Jackie: You can absolutely reactivate people who are 5, 10 years. I used to have to do it. Lapsed donor reactivation was part of acquisition at most of the agencies where I worked. That does usually take a little bit more money in order to find those people, but it is possible. It’s all possible. But again, at the end of this presentation, we’re hoping we’re giving you a couple of steps of where do you start. You start with the 12 to 23, possibly the 24 to 35 or 36 months, depending on how you see that natural break in your own data. Okay.
The next thing we’re going to look at is the money. How much money has someone given to the organization? Now, a lot of analysts believe that, you know, and this is true, the more money somebody gives to your organization, the more invested they are in it, right? If I give $500 and Kari gives $20, I’m a little more invested, right? I’ve got a little more skin in the game, right? So you do want to look at monetary.
Now, here’s . . . so if you talk to analysts and you talk statisticians and things like that, there’s this huge debate. I can’t tell you how many, I was going to say arguments, conversations that we had at the agency about which was the right monetary amount to go after. Do you look at someone’s cumulative giving, how much they have given over the lifetime of being involved with your organization, or do you look at their last gifts, their last single highest gift, or, yeah, their most recent highest contribution, whichever, however you want to call it? Our recommendation, if you have the data, is to do both, right? Look at lifetime giving, but then just give it a glance and look and see if you see any patterns in the year-over-year single gifts. Because that might tell you, again, if I have to pick one person over another to target, who am I going to pick, right?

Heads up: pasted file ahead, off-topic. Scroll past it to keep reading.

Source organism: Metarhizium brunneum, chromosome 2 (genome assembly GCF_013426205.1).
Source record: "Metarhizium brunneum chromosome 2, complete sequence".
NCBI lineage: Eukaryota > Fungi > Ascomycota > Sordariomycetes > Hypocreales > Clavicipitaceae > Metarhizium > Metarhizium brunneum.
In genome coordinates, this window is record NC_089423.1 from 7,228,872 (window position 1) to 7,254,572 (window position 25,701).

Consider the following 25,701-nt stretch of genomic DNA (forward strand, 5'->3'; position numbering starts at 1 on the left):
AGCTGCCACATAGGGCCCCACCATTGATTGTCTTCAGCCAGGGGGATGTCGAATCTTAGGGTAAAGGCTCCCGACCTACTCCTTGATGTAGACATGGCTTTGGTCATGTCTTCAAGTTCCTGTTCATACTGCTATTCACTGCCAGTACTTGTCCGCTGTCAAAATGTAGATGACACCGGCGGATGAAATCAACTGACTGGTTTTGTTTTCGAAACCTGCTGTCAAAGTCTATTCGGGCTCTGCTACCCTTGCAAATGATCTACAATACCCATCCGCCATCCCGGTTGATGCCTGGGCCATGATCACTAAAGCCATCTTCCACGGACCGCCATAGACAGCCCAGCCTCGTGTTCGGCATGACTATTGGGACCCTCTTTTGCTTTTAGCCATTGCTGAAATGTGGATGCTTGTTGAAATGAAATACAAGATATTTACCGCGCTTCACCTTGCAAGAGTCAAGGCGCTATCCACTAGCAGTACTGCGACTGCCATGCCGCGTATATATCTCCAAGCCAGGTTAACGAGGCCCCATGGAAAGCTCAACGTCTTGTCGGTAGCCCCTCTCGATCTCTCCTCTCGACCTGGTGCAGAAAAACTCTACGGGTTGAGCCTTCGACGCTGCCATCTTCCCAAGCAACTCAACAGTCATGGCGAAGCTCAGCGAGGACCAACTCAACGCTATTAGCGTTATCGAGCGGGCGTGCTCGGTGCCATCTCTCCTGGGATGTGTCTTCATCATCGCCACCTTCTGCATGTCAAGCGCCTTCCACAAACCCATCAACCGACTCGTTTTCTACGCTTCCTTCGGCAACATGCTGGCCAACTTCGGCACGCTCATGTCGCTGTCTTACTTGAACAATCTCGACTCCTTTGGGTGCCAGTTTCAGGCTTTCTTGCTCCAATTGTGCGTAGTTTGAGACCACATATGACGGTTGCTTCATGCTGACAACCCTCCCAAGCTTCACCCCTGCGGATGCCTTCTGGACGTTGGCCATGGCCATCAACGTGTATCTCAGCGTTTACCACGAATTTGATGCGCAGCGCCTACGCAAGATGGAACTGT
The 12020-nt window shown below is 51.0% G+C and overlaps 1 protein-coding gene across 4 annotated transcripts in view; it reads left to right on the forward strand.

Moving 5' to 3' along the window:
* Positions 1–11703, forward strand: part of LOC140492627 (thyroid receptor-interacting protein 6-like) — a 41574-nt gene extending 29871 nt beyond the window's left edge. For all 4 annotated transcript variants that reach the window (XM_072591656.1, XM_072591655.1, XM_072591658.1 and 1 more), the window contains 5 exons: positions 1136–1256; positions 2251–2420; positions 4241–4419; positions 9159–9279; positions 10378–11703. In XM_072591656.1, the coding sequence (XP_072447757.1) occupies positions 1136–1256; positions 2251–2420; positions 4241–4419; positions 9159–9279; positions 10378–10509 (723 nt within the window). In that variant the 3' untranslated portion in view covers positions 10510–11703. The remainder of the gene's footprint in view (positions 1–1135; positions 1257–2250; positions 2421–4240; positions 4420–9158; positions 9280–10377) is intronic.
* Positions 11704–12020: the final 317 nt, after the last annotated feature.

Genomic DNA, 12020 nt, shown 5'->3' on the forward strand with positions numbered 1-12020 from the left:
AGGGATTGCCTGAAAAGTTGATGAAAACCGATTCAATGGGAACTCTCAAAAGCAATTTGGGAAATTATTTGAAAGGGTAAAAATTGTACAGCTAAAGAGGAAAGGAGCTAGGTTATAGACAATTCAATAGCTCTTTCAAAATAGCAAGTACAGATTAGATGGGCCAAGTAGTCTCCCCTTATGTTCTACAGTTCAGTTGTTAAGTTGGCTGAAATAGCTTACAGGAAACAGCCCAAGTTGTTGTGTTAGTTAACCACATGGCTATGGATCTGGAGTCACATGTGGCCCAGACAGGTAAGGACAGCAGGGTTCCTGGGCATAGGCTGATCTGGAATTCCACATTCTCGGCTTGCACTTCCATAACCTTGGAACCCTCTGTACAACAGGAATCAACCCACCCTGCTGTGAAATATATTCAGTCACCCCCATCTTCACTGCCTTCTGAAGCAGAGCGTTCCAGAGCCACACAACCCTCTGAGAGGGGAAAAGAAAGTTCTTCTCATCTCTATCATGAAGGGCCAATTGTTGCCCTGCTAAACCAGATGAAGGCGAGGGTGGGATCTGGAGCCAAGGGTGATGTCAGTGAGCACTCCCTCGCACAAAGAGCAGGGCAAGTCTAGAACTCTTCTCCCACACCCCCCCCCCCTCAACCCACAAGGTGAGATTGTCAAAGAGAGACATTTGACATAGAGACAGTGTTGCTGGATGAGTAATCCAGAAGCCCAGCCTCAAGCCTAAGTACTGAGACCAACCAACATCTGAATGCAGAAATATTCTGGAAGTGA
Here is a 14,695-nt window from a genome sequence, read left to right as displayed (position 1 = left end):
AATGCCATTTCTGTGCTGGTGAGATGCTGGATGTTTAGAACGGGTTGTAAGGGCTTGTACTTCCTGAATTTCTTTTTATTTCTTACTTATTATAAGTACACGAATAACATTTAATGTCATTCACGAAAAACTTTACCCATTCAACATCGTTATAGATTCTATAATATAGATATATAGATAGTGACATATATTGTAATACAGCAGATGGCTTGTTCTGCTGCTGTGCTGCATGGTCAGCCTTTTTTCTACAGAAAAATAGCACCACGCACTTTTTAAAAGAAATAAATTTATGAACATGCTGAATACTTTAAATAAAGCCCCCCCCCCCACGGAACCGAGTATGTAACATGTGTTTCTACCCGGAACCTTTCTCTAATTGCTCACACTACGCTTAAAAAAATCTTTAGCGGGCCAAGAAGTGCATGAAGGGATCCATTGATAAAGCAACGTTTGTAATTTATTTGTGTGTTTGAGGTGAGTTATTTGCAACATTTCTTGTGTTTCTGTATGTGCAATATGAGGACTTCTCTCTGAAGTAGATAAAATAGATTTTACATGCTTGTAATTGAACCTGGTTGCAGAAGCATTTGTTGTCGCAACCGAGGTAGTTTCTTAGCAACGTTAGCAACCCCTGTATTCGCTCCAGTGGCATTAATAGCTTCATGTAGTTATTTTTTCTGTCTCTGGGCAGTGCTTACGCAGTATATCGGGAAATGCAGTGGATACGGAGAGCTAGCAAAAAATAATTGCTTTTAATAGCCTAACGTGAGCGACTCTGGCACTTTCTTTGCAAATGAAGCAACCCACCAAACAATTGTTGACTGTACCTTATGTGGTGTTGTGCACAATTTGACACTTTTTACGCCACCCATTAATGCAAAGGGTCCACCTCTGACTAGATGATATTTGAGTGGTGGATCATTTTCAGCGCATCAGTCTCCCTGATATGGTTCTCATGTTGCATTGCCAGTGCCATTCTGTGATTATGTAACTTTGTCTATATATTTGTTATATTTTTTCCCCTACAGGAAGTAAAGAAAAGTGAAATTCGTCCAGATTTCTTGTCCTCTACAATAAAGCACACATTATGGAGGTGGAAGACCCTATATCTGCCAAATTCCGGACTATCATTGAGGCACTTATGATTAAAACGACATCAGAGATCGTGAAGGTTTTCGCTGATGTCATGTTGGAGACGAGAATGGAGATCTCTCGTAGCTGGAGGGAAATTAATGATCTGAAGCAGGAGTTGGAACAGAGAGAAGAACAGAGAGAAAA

Kari: We’ve got an example of this, because I know that some of you are going, “Well, that sounds confusing.” But let’s show you how this looks practically.
Jackie: Okay. So we had donors . . .
Kari: So we’ve got three sample donors. I’ll let jump in, sorry. I get excited about examples.
Jackie: You can jump in. So we have Donor A. Their lifetime giving amount is $240. You might be, like, “Oh, you know, that’s okay.” They’ve been a monthly donor. They’ve given single gifts, $20 a month, so $240 they gave for a year, right? And then they haven’t given in 16 months. Now, this could very well be a case of an expired credit card or a credit card change, or something, and it just didn’t get updated. They got your notice, and then they forgot, or whatever. So Donor A, right?